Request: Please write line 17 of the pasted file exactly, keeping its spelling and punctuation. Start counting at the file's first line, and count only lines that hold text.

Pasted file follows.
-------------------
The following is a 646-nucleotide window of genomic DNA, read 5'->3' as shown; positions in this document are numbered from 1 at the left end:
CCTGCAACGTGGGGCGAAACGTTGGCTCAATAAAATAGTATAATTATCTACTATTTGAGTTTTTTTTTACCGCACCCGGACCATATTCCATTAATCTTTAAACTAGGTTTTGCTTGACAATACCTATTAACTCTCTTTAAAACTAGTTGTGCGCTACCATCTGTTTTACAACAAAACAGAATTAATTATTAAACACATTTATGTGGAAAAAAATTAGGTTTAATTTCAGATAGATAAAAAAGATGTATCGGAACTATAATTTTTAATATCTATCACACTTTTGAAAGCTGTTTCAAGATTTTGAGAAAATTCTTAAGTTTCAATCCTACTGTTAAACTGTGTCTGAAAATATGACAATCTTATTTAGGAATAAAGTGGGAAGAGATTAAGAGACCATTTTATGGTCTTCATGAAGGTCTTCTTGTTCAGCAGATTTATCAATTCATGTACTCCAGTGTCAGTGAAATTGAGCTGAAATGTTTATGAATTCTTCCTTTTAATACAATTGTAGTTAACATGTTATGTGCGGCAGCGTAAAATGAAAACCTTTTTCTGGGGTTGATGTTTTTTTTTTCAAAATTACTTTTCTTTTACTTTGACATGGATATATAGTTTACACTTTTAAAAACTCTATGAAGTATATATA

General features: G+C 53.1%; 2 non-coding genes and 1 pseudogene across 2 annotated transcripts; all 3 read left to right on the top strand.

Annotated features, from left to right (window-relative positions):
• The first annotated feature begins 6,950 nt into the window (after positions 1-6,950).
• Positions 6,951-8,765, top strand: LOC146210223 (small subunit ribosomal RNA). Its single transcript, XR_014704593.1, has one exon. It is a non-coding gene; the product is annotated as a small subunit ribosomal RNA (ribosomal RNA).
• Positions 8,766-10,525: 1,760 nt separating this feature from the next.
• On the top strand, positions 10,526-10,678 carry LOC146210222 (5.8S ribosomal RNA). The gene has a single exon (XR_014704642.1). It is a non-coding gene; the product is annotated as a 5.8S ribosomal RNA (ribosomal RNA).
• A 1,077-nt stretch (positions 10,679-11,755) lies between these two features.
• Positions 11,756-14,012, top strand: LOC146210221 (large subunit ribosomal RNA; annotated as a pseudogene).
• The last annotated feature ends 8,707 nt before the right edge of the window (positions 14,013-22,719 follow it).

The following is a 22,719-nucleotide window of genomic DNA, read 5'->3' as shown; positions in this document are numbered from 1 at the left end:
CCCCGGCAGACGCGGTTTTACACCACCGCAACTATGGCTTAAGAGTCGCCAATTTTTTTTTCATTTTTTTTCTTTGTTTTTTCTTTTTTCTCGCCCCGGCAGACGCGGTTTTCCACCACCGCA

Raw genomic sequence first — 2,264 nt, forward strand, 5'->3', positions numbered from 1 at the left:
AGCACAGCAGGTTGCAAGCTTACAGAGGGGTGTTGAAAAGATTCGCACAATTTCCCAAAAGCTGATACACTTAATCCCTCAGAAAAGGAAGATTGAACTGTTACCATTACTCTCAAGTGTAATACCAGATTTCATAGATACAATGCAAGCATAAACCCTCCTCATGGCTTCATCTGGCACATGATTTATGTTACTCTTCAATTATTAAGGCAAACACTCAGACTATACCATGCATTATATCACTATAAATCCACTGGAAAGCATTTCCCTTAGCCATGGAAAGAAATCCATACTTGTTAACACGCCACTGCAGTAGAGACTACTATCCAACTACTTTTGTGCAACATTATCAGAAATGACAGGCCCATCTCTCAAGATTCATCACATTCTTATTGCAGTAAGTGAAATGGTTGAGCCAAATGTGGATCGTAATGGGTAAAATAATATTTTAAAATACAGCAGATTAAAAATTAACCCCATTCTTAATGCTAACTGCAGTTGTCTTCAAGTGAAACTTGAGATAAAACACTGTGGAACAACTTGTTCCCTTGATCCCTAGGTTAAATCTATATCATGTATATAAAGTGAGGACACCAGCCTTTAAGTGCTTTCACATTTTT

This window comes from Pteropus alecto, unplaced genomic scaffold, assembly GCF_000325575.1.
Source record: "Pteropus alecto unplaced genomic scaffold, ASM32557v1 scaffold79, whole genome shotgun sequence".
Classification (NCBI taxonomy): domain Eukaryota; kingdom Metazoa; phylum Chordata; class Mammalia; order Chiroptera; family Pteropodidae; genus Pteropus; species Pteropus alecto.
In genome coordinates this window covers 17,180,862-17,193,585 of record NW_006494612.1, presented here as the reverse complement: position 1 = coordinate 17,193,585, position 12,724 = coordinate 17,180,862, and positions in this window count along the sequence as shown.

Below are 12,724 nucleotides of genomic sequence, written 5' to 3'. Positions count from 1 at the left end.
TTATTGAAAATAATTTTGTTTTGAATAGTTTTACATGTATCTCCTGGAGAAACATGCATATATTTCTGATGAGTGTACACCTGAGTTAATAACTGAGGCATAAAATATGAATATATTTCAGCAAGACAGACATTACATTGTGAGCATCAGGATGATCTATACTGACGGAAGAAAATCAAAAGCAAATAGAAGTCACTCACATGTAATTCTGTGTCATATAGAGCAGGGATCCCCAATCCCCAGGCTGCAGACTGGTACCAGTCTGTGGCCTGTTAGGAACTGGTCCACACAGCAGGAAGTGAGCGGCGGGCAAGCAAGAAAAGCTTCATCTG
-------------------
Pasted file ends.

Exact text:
Source record: "Pteropus alecto unplaced genomic scaffold, ASM32557v1 scaffold79, whole genome shotgun sequence".